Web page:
Man fined and freed after being found of sound mind
AFTER BEING SENT to the Mental Health Centre (MHC) for over a month, Hezekiah Naphtali, who identifies as a Moor, has been found to be of sound mind and he has been fined and freed.
Hezekiah Naphtali, who now goes by Tonic Ikiya Ali, appeared at the Serious Offences Court on Wednesday.
He was previously charged with three traffic offences, which include using motor vehicle PD139 without the relevant license being in respect of the vehicle between April 1 and September 3, 2018, using the same vehicle without there being a policy of insurance, and driving without being a holder of a driving permit.
Naphtali believes that he is an aboriginal, and according to certain tenets of the Moor beliefs, he is not obligated to have a license or obligated to pay taxes, among others.
His lawyer Michelle Fife advocated for her client that he is of sound mind, with no history of threat or physical violence. She did not think he should continue to be held on remand at the MHC further. Fife said that she explained to her client the difference between international law, and national law, and that he was willing to take a certain course of action.
Chief Magistrate Rechanne Browne-Matthias indicated that two other traffic matters for Naphtali had become dated, and that those would be dismissed.
She stood the matter down to make a telephone call to medical personnel and the three charges were subsequently put to Naphtali, and he pleaded guilty.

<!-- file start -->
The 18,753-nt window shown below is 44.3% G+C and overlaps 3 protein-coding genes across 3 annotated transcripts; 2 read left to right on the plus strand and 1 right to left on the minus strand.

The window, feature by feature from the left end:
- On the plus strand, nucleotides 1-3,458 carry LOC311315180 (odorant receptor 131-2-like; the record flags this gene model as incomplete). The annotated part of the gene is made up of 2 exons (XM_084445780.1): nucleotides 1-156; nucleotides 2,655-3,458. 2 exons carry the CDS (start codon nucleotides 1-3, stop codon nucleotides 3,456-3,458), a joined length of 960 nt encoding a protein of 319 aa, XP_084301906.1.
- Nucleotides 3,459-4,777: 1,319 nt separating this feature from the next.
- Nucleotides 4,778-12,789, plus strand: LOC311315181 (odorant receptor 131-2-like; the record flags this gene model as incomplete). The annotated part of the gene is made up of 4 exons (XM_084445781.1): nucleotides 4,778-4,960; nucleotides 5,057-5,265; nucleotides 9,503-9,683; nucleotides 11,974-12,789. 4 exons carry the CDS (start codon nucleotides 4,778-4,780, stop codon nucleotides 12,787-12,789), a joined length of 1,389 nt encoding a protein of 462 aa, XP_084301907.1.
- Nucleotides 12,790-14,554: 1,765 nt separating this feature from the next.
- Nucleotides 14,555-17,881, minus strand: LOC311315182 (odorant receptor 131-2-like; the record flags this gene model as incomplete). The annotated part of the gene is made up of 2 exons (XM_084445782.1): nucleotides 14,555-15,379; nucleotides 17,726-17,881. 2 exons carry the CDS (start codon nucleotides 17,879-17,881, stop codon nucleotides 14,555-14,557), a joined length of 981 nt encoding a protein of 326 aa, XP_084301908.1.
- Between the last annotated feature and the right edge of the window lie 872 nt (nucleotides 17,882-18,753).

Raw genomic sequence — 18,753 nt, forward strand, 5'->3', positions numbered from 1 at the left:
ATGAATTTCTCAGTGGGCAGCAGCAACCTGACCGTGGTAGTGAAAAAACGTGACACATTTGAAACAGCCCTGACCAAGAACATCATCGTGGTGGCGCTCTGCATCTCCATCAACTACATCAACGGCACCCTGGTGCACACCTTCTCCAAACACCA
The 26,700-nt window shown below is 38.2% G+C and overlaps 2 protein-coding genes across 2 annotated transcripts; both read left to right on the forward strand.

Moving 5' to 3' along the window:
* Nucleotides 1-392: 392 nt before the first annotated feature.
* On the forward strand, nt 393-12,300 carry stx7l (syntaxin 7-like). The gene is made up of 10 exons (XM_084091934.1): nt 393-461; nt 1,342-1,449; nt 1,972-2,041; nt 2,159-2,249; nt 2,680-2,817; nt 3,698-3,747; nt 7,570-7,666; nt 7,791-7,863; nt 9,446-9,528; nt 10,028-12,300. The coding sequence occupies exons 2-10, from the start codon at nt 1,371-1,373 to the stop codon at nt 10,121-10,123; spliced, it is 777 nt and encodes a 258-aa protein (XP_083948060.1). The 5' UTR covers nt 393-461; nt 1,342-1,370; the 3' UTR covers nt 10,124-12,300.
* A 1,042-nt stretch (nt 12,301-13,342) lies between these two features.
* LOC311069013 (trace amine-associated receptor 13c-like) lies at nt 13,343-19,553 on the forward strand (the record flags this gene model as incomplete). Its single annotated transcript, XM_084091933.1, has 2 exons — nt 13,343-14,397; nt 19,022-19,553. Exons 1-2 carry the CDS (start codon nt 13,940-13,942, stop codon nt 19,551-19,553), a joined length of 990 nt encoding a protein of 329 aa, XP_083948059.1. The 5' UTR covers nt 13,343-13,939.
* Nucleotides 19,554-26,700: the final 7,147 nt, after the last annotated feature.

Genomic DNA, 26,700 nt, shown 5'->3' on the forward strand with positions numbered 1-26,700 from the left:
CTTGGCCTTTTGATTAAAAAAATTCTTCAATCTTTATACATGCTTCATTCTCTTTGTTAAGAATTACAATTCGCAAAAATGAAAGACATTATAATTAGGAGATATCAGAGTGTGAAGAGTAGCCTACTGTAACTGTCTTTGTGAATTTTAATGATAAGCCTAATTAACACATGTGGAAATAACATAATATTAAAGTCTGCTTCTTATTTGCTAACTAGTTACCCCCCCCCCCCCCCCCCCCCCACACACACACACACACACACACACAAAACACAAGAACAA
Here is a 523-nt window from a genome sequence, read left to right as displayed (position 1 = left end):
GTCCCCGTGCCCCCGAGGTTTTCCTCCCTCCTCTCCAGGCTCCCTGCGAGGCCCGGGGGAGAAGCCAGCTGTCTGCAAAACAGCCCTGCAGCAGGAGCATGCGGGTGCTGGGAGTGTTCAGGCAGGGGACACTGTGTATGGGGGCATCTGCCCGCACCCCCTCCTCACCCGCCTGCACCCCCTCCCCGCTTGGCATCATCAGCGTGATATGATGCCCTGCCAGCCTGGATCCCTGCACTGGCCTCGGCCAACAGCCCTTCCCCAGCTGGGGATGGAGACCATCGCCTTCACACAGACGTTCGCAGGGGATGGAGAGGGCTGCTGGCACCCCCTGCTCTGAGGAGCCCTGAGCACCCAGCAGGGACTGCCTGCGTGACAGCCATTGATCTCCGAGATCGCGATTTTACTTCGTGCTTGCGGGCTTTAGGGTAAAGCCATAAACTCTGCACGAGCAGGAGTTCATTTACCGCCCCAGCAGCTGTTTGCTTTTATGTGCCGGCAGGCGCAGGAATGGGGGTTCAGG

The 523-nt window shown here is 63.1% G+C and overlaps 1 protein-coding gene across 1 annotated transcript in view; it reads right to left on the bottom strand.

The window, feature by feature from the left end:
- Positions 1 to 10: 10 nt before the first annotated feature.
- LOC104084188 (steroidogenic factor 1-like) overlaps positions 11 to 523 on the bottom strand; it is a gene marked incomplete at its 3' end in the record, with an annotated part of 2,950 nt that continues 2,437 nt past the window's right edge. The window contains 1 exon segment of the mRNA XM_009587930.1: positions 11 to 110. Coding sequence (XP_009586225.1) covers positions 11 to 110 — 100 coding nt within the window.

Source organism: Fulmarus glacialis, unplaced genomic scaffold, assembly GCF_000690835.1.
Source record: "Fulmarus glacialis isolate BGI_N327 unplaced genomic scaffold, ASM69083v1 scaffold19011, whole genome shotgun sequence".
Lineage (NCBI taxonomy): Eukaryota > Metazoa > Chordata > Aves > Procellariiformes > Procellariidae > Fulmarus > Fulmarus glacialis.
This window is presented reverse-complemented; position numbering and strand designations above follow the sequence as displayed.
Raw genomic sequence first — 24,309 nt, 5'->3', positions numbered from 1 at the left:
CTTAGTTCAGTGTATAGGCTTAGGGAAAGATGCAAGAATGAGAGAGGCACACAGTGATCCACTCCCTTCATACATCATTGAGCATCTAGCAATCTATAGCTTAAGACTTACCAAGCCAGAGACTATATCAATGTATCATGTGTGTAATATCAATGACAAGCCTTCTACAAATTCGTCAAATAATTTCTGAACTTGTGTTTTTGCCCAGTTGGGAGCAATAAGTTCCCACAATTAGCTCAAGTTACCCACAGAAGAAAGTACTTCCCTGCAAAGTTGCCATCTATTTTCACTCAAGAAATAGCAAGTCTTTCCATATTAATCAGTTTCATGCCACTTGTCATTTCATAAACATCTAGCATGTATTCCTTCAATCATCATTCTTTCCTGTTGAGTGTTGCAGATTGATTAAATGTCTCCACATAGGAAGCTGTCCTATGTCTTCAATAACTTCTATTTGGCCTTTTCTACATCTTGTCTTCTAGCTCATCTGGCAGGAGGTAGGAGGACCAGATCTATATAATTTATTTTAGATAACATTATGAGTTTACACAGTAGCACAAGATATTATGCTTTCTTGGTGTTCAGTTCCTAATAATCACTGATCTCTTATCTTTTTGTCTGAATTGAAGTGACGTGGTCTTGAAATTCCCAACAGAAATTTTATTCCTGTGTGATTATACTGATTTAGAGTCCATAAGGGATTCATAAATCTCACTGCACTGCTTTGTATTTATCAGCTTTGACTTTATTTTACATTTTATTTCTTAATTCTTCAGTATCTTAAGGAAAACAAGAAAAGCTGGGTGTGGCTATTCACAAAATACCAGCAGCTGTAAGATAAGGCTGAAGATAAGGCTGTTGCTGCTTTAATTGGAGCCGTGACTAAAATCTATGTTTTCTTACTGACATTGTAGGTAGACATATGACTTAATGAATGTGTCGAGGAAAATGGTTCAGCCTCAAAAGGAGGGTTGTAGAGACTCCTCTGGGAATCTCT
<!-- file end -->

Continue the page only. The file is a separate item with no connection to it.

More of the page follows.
In mitigation, Fife stated that when the accused was given a chance to plead he did not waste the court’s time, and pleaded guilty.
She noted that her client was a member of the indigenous group, the Moors, and it is due to his fundamental beliefs that he had taken the line that he did.
Fife said that although these beliefs have been recognized by the United Nations, her client recognized that if he wants to live in St Vincent and the Grenadines, that he must follow the requisite rules.
She continued that Naphtali is a stable member of society who poses no threat to himself or his family.
Naphtali has “placed his belief within the context of the law,” Fife stated, and is now willing to comply with all traffic rules and regulations.
The lawyer asked that jail time not be given to Naphtali, in light of the fact that he has already been on remand at the MHC since November 28, 2018.
Browne-Matthias said that she was not considering a custodial sentence, as she is mindful of the nature of the offence.
She fined him $250, $700 and $300 respectively, and after some time, Naphtali was found to be able to pay the $250 and $300 sums forthwith.
The final payment of $700 must be paid before February 4, 2019.